Some people are avid social networkers and build up huge numbers of “connections” and “friends” online. Take a look at Thomas Power, the Chairman of Ecademy, for instance. He has over 15,000 contacts in Ecademy and almost as many in LinkedIn. Does he really know all those people? If you think he’s in a fix, consider Ron Bates – LinkedIn’s top networker who has almost 40,000 connections.
Facebook appears to limit the number of friends. Steve Hofstetter, for instance, managed to amass over 200,000 friends, but was cutback by Facebook to a puny 5,000. Charlie Rosenbury reportedly had a similar reduction in his friends list. These limits are probably more to do with the loads on Facebook’s servers than anything else. But it does raise the question, why do people have so many connections and friends online?
You would have thought, for instance, that with all the hype about online social networking that teenagers would be avid networkers. Indeed, the media coverage would have us believe that MySpace and so on are full of spotty youths. However, a recent report on teens and social media suggests otherwise.
Networking teens are already social
The research behind the report shows some interesting facts, according to Dr John M. Grohol. He points out that only 6 out of 10 teenagers who use the Internet have a social networking profile. But digging deeper into the statistics he reveals a more interesting fact.
The teenagers who are the most connected and active in online social networks are also the most socially active offline. In other words, online social networking is not perceived as different. These individuals are “naturally” social and do social things online and offline.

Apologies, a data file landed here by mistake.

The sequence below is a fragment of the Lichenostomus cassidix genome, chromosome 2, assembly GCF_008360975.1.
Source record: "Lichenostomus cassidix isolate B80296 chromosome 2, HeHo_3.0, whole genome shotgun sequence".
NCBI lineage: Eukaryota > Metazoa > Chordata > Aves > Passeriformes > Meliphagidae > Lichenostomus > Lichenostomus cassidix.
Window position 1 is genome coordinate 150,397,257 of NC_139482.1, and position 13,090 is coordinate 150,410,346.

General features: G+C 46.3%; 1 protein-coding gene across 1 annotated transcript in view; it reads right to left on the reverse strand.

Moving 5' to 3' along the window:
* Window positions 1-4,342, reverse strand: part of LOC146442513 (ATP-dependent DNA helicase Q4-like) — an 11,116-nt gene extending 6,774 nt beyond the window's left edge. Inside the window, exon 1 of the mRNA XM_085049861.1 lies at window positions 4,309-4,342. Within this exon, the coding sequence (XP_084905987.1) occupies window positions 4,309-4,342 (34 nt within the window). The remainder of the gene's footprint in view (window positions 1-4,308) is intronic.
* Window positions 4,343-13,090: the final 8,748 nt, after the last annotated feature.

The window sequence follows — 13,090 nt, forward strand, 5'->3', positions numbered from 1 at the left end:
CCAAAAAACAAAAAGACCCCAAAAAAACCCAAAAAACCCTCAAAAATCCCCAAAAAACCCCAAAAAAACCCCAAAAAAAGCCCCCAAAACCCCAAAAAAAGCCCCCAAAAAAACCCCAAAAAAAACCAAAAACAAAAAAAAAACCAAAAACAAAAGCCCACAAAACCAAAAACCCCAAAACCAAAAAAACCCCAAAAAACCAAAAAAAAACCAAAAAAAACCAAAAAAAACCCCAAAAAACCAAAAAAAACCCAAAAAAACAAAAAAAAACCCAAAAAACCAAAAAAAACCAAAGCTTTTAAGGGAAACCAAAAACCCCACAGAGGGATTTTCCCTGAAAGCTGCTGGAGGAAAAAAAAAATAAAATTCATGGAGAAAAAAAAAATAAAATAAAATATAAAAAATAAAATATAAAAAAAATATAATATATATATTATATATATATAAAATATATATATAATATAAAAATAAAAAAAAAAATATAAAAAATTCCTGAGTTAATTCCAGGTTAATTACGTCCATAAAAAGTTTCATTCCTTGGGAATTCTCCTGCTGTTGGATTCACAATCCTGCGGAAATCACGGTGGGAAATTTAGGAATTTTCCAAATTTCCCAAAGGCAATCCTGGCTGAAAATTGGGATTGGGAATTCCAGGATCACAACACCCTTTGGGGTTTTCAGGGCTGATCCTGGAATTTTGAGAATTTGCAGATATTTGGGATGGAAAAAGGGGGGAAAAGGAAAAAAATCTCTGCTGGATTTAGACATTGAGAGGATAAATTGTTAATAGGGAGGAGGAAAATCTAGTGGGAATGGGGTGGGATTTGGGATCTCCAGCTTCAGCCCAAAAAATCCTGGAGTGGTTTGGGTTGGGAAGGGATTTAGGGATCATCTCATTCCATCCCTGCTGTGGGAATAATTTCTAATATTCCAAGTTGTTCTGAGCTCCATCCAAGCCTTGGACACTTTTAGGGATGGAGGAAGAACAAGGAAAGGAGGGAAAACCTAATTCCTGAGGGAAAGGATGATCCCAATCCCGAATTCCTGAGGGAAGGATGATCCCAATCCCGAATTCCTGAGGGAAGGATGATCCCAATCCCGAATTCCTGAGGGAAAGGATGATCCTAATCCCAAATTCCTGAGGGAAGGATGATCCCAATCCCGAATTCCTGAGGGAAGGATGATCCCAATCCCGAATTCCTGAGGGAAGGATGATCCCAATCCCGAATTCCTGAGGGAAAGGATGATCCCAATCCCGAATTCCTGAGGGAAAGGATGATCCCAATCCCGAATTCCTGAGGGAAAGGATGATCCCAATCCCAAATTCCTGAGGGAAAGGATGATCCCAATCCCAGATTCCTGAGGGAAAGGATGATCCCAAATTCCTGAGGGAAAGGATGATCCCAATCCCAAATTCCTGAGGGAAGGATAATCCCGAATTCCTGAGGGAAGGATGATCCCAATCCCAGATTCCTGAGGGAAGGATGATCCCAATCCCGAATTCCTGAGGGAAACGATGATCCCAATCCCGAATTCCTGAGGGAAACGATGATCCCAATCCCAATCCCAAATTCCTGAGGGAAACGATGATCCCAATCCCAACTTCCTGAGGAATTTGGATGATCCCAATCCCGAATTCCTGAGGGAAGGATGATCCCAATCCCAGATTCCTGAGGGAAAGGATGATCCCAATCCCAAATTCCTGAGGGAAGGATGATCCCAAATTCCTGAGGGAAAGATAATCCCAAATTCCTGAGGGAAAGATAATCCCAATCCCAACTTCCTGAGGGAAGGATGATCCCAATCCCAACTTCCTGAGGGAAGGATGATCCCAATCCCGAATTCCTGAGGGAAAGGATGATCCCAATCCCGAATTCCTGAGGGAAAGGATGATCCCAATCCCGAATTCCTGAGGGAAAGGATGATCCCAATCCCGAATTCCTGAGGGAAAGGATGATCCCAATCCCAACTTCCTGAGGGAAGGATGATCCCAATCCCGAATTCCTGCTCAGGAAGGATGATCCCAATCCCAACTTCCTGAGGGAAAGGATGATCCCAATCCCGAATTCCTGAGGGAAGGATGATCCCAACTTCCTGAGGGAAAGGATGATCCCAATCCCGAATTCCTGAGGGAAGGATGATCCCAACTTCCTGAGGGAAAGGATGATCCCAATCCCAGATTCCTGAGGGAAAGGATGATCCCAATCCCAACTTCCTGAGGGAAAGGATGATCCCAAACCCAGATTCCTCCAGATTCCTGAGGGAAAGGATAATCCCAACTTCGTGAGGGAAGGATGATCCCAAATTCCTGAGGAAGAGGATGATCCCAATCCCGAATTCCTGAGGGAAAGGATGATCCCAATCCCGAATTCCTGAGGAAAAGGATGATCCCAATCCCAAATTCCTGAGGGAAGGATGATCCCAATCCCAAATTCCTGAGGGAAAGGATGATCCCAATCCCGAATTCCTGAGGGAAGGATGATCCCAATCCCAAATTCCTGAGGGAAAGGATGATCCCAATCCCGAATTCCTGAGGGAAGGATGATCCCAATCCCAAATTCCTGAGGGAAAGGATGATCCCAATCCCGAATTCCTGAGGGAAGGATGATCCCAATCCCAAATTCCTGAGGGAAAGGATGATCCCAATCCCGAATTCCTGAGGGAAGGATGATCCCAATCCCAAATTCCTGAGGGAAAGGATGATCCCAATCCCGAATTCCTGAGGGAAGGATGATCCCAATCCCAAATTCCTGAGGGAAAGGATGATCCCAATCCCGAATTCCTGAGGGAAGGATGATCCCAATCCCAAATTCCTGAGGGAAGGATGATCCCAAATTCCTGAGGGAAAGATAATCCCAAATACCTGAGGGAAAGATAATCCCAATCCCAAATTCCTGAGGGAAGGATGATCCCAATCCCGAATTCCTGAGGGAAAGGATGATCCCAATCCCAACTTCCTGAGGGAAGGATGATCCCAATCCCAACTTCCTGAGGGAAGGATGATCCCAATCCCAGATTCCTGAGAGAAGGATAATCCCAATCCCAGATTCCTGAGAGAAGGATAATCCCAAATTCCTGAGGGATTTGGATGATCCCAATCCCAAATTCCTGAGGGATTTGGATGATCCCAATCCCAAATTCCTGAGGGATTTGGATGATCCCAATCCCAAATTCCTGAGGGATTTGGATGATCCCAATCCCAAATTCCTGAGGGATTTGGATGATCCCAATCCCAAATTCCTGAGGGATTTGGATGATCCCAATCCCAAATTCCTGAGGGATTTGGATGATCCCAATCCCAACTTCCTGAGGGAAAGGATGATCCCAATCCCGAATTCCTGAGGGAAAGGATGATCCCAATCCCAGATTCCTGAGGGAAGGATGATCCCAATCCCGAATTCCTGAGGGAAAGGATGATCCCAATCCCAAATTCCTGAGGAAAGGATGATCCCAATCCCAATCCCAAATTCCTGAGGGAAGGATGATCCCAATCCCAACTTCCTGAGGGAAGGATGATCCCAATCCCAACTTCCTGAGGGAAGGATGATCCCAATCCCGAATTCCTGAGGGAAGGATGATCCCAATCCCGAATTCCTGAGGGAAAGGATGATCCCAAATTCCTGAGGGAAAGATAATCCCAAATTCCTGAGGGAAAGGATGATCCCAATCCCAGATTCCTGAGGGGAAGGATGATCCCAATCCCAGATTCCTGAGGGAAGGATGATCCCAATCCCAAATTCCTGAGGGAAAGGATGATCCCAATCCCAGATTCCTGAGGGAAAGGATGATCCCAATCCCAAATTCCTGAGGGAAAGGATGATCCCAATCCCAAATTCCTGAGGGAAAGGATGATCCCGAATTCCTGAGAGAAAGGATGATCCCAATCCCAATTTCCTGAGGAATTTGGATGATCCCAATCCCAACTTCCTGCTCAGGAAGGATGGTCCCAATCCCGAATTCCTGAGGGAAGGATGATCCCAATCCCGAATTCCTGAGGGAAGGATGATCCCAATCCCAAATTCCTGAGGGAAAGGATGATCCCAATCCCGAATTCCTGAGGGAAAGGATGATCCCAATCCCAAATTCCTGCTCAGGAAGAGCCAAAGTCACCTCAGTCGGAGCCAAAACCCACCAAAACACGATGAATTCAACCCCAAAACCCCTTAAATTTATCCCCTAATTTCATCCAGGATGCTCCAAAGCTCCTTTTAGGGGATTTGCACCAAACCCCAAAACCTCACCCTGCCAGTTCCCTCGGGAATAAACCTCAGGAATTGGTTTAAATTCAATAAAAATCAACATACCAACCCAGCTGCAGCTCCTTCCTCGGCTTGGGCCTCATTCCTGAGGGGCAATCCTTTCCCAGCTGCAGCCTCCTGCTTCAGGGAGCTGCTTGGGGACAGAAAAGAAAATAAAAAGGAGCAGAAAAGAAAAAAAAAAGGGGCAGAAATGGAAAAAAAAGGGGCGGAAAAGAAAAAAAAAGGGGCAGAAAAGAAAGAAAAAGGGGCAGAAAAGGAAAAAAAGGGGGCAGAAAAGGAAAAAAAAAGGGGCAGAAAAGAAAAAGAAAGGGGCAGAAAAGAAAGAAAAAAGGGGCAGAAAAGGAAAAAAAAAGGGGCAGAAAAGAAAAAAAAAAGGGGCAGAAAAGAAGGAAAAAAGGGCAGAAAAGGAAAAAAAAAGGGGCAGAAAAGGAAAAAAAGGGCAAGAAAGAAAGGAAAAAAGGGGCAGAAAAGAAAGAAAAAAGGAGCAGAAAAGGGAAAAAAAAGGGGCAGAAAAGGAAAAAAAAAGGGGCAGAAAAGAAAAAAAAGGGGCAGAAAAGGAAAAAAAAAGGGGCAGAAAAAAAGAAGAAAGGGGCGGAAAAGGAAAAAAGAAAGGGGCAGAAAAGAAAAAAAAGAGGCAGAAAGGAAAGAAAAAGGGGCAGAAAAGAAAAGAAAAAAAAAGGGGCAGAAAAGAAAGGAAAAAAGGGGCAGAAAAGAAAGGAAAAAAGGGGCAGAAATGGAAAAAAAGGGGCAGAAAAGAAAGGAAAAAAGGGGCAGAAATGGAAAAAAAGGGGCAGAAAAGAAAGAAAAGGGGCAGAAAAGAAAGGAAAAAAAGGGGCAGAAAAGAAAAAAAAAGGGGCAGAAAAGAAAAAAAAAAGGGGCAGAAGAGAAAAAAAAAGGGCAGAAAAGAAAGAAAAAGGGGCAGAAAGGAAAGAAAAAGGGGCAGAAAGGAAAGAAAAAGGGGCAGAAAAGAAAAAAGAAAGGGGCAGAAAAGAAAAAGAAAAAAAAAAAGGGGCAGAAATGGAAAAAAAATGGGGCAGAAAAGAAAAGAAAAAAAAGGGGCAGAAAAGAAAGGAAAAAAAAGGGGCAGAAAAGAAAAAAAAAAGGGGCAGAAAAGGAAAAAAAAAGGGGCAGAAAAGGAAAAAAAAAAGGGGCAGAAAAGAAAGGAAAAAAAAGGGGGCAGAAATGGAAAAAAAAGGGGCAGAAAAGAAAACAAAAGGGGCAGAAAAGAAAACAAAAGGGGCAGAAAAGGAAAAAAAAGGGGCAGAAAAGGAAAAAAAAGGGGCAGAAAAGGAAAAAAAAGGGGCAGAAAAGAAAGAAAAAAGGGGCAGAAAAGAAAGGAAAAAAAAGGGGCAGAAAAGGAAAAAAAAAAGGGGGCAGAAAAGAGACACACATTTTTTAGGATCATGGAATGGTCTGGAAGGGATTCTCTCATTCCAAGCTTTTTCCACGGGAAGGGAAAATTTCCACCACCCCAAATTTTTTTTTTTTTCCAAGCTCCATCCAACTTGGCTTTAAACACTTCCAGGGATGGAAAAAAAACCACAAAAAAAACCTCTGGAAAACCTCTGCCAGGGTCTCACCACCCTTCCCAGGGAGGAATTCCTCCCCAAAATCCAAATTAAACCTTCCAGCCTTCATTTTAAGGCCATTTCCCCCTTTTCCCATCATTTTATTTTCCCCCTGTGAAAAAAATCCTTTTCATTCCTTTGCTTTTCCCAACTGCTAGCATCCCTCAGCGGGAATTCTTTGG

You would have thought that spending ages on Facebook, MySpace and so on, the online social networkers would not have time to spend with their friends offline. But it seems the reverse is true. The more that people network online, the more time they spend with “real” people.
It was fascinating yesterday when I sparked a debate in Ecademy about going for quantity rather than quality in the online contacts you have. Some people were dubious about going for raw numbers. However, my anecdotal evidence is that the more social you are, the more success you have in several areas of life, including business. No, there’s no science in this, just a hunch.
But take a look back at Thomas Power’s numbers. He has tens of thousands of online contacts. Yet he is one of the busiest offline networkers I know, attending dozens of meetings each month. So is he, like the research suggests, naturally social? Certainly.
The evidence is mounting that online social networking is merely an extension of our natural inclination to want to be with other people, just for the sake of being with other people. Those individuals who see social networking as something different or just for teens are missing out. If you like meeting people offline, you will love it online. And if you like people and you have thousands of online connections, you will like it even more, because you will take the time to meet them, since you are naturally social.
Graham Jones is an Internet Psychologist who studies the way people use the online world, in particular how people engage with businesses. He uses this knowledge to help companies improve their online connections to their customers and potential customers and offers consultancy, workshops, masterclasses and webinars. He also speaks regularly at conferences and business events. Graham is an award-winning writer and the author of 32 books, several of which are about various aspects of the Internet. For more information connect with me on Google+